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BIRDWATCHING

Just some of the regular crowd that appears at our feeder. This first batch of photos were taken on February 2, 2007.

male bluebird Here's a handsome male bluebird. Last year a baby bluebird took an almost perpetual post on the top of the feeder support after he was fledged and clamoured for mama bluebird to feed him. Patiently she brought him grubs or picked him out seeds from the feeder. This one treats the deck so familiarly that I wonder if he is that baby.
male bluebird and almost hidden pine warbler The bluebird and an almost hidden pine warbler on the suet cage. We thought these warblers were goldfinches in winter garb. My bad—the beak is wrong for a finch.
pine warbler This pine warbler has the suet all to himself. Some of them are quite yellow, which is why we thought they were goldfinches for so long. We kept the suet up all summer last year, despite the advice not to. The birds loved it.
pine warbler Here's another angle on that yellow.
pine warbler Here's one of the very yellow ones. Maybe the "greenier" ones are female?
pine warbler and chickadee A pine warbler waits his turn for the feeder while Mr. Chickadee picks at his lunch.
chickadee and flying titmouse This chickadee looks on as the titmouse makes for the feeder. It's hard to get a photo of the little chickadees; they move like quicksilver! Some of them were on the deck today, pecking up the seed I'd dropped refilling the feeder, but I couldn't get a good shot through the screen.
titmouse Here's a jaunty tufted titmouse. We thought the chickadees would be the bravest and try the feeder first, but it was the titmice. I love their big eyes!
a couple of titmice A couple of tufted titmice at the feeder. I have seen at least four at one time "cruising" the area. They chase each other off most of the time.
titmouse and nuthatch One of the titmice watches a white-breasted nuthatch attack the feeder. The latter are such untidy eaters!
white-breasted nuthatch Here's the white-breasted nuthatch in his natural position: upside down! They are such messy feeders; I watch them shoveling half the seed on the ground. No waste: the sparrows and the mourning doves, occasionally the other birds, too, go down after it.
white-breasted nuthatch I have no idea what he was staring at, but his "You lookin' at me?" stare was so funny I had to take his picture!
brown headed nuthatch These little brown-headed nuthatches are also extremely brave. I have seen them come to the feeder when we had friends sitting in the chairs on the deck. Our friends were astonished.
brown headed nuthatch The little "brownie" surveys the feeder.
brown headed nuthatch How could you resist a face like this?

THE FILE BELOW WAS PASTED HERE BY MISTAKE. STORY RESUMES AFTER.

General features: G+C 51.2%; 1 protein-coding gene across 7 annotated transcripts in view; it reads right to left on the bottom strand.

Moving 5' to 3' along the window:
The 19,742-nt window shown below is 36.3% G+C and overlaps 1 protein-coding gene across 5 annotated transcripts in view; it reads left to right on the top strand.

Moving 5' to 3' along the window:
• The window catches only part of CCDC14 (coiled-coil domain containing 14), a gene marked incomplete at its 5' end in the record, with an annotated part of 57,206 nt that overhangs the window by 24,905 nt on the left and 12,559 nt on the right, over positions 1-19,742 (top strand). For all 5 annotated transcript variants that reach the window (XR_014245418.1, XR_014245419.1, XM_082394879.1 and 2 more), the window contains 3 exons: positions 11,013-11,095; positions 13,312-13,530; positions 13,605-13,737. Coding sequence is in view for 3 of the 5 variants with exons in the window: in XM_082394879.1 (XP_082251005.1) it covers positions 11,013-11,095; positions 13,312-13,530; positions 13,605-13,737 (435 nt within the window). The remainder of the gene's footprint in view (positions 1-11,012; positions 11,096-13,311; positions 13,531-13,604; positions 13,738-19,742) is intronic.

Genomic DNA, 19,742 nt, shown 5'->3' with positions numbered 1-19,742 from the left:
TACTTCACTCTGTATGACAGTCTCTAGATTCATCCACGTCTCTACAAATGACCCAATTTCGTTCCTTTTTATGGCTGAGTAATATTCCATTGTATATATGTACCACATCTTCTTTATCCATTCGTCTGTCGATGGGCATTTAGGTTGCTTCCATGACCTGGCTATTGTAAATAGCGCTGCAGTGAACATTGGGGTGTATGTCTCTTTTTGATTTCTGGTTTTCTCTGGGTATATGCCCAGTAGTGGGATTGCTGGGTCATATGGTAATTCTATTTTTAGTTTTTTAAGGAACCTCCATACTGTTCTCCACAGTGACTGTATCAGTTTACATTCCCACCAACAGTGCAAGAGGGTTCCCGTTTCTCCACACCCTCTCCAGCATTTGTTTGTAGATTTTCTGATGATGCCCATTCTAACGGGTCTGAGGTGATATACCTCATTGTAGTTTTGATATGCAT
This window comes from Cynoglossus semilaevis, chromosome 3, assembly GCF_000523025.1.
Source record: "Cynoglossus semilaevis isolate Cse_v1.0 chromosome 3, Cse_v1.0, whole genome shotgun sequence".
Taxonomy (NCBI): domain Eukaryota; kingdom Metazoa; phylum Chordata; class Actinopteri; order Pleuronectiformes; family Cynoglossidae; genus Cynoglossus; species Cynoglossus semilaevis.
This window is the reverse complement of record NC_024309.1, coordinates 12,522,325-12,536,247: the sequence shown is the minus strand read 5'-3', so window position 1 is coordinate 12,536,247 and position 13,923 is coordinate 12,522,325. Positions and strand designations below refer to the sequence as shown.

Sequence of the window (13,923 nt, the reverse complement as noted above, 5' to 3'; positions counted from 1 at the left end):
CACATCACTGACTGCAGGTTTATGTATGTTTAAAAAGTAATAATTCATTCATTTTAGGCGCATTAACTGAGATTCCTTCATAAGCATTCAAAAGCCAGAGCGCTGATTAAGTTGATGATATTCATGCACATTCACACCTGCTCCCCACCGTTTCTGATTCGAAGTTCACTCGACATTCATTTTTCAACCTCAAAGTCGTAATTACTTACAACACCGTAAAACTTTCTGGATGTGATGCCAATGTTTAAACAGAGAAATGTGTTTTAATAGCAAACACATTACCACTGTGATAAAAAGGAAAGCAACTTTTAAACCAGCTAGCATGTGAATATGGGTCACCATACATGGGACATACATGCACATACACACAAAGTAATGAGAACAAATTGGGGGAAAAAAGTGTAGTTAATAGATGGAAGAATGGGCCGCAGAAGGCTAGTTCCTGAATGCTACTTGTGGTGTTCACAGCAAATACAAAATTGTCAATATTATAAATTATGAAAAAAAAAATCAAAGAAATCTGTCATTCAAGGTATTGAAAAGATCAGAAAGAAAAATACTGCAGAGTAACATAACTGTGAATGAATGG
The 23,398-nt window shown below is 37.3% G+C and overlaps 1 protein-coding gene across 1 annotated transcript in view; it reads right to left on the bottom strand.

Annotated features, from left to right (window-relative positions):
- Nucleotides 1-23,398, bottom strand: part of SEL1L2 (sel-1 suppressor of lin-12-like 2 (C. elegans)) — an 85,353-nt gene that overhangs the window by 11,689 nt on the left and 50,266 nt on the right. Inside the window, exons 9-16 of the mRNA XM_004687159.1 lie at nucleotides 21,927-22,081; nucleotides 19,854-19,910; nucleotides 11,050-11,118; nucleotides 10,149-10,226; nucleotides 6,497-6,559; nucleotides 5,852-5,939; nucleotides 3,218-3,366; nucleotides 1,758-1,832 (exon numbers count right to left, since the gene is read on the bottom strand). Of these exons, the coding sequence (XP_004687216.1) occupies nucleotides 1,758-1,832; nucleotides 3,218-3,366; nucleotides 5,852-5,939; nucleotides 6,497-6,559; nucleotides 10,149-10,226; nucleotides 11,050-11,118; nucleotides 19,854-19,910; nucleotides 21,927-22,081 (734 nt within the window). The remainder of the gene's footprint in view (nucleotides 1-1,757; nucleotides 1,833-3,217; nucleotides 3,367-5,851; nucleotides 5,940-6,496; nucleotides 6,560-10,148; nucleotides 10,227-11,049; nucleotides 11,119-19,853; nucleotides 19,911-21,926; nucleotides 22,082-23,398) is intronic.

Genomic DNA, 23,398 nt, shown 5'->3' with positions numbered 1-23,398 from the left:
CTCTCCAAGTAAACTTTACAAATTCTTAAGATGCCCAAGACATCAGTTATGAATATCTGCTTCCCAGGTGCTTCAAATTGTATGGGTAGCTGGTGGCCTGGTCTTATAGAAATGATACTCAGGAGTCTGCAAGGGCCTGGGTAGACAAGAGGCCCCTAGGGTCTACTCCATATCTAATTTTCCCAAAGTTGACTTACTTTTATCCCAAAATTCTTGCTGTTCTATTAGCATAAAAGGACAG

Carolina wren "The wren, the wren, the King of all birds!" Our Carolina wren acts like he knows this old St. Stephen's Day rhyme; he always walks about with his head and his tail up.
dapper chipping sparrow Look at this dapper little chipping sparrow! He looks like he's going out to dinner at a nightclub! (Maybe that's our feeder: the Autumn Hollow Country Club!)
sparrow Here's another chipping sparrow at the feeder. You almost can't tell him from the seeds, so I blurred a bit around his outline.
downy woodpecker This is one of the female downy woodpeckers at the suet. I have not seen a male all day; I wanted a photo of him. He has a bright red spot right at the back of his head.
house finch This male house finch gives everything the once-over. Mr. and Mrs. House Finch only call at the Country Club occasionally.
yellow-rumped warbler This fellow is a yellow-rumped warbler. He also, as you can see, has bright spots of yellow near his wings.
yellow-rumped warbler I managed to take this warbler's photo as he was hopping down the deck rail—notice his feet aren't touching the wood! A good look at the yellow spots near the wing and just a faint trace of that between the wing at the rear that gives him his name. I believe this guy is a male since he has that pale blue on his back.

The mourning doves never did come on the deck while I was taking these photos. Sometimes one or two line up, placid and coo-ing, on the rail, pale brown and white. Mostly they feed underneath. Yesterday when the weather was raw they were lined up on a branch across from the deck, fluffed up and half asleep.

One of the red-headed woodpeckers was about today, too, but flew off as soon as I picked up the camera.

February 3, 2007:

male downy woodpecker Got him this morning! Mr. Woodpecker is considerably shyer than the missus. He flew away from my movement toward the camera several times before he kept on at the suet cake, staring suspiciously at me all the time. She just comes over and eats. "It's just one of those silly humans. Who cares?"